• If his opponents really wanted to stop Obama, they would have filed a legal case. There has been one case filed against Cruz already. The way the law works is that things go ahead until someone objects–someone with legal standing, that is.

        If anyone, anywhere really wanted to stop Obama, one, single court case might have done it. As with everything else, petty politicians don’t really want anything to change. They just want to have a chance to complain, and to rile you up to give them more money.

  4. Why Bernie Sanders should NOT be the Democrat nominee:

    Sanders has grudgingly credited what he calls “the modest gains of the Affordable Care Act,” which seems like an exceedingly stingy assessment of a law that has already reduced the number of uninsured Americans by 20 million.

    The Dodd-Frank reforms of the financial industry may not have broken up the big banks, but they have, at the very least, deeply reduced systemic risk. The penalties for being too big to fail exceed the benefits, and, as a result, banks are actually breaking themselves up to avoid being large enough to be regulated as systemic risks.

    Evidence has shown that, at low levels, raising the minimum wage does little or nothing to kill jobs. At some point, though, the government could set a minimum wage too high for employers to be willing to pay it for certain jobs. Even liberal labor economists like Alan Krueger, who have supported more modest increases, have blanched at Sanders’s proposal for a $15 minimum wage.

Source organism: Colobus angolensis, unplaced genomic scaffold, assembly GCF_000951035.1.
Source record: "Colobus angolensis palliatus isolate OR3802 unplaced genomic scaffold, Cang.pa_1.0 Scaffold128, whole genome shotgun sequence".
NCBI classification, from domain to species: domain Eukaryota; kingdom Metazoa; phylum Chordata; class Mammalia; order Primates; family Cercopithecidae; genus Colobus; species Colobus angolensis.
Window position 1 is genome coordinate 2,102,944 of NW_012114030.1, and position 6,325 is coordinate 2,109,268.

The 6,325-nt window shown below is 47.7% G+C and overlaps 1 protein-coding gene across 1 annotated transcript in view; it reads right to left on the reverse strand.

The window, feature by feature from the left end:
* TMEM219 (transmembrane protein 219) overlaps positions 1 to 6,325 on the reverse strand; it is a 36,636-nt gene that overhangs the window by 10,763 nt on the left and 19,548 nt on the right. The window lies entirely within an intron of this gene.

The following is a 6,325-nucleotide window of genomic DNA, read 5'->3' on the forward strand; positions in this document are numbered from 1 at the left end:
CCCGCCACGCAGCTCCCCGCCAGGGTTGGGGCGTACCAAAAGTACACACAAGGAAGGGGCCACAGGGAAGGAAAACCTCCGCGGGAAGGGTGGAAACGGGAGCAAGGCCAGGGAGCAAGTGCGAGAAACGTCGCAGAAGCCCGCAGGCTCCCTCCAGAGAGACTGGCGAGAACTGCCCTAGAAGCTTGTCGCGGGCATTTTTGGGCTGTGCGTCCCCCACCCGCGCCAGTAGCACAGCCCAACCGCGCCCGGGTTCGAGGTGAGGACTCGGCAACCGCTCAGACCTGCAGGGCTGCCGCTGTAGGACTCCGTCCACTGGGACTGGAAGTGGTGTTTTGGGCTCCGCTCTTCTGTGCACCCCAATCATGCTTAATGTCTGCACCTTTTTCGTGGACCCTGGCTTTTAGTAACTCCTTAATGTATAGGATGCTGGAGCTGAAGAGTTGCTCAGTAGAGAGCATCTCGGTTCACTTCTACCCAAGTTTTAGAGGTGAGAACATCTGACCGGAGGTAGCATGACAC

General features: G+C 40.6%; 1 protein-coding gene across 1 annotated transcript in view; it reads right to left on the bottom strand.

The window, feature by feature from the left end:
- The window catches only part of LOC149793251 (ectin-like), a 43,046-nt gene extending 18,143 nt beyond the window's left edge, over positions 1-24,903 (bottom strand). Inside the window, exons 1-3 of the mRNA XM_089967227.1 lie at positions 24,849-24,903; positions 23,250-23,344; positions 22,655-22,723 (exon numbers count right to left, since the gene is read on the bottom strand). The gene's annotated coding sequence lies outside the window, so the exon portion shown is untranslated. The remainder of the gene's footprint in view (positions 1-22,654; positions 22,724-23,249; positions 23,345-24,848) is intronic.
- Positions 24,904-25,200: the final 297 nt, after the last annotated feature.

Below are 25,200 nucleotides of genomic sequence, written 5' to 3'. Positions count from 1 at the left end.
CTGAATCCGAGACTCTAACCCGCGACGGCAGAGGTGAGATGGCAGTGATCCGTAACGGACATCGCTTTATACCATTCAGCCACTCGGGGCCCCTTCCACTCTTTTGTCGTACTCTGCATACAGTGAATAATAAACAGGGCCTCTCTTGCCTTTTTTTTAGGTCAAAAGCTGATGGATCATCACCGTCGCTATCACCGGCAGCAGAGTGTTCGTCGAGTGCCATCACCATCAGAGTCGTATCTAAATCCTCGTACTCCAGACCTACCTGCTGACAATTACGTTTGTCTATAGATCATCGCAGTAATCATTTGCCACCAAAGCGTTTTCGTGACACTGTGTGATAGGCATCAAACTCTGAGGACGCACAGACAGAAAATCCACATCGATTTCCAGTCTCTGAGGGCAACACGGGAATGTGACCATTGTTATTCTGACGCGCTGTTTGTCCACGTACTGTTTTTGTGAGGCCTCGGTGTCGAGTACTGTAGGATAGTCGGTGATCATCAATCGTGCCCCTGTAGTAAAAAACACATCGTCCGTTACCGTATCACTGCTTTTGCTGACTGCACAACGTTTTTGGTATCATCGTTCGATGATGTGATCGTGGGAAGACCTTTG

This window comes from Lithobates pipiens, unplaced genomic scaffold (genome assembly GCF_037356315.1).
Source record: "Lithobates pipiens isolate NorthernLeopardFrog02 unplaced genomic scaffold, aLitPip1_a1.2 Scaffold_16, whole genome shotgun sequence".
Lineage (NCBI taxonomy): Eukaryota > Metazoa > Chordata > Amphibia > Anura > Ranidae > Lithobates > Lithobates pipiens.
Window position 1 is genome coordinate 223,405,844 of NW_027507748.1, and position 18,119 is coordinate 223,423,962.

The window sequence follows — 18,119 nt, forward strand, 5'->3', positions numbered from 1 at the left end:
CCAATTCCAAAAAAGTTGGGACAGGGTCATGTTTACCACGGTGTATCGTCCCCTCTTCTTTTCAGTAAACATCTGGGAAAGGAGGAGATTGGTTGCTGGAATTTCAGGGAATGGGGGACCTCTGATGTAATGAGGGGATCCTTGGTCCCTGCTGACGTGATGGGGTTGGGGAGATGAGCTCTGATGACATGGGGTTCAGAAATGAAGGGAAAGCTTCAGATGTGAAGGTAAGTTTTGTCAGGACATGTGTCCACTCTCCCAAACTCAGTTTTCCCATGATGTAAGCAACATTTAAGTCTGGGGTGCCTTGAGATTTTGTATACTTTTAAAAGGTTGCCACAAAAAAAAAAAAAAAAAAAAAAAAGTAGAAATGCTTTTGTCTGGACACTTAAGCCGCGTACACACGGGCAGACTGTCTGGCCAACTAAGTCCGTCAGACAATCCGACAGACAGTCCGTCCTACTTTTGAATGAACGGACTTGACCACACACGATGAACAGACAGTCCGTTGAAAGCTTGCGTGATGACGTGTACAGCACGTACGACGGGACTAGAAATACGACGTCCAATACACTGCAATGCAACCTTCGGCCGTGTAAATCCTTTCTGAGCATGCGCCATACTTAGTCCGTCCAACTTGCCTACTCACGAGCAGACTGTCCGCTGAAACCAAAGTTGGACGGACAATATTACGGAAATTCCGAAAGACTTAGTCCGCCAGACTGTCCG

Sanders does bring some assets as a potential nominee — his rumpled style connotes authenticity, and his populist forays against Wall Street have appeal beyond the Democratic base. But his self-identification as a socialist poses an enormous obstacle, as Americans respond to “socialism” with overwhelming negativity.

    His support for higher taxes on the middle class — while substantively sensible — also saddles him with a highly unpopular stance.

    He also has difficulty addressing issues outside his economic populism wheelhouse. In his opening statement at the debate the day after the Paris attacks, Sanders briefly and vaguely gestured toward the attacks before quickly turning back to his economic themes.

    Sanders has promised to replace Obamacare with a single-payer plan, without having any remotely plausible prospects for doing so. Many advocates of single-payer imagine that only the power of insurance companies stands in their way, but the more imposing obstacles would be reassuring suspicious voters that the change in their insurance (from private to public) would not harm them and — more difficult still — raising the taxes to pay for it. Vermont had to abandon hopes of creating its own single-payer plan. If Vermont, one of the most liberal states in America, can’t summon the political willpower for single-payer, it is impossible to imagine the country as a whole doing it.

    What the next president won’t accomplish is to increase taxes, expand social programs, or do anything to reduce inequality, given the House Republicans’ fanatically pro-inequality positions across the board. The next Democratic presidential term will be mostly defensive, a bulwark against the enactment of the radical Ryan plan. What little progress liberals can expect will be concentrated in the non-Sanders realm.

    It seems bizarre for Democrats to risk losing the presidency by embracing a politically radical doctrine that stands zero chance of enactment even if they win.

    Hillary Clinton is our next President of the United States!

Comments are closed.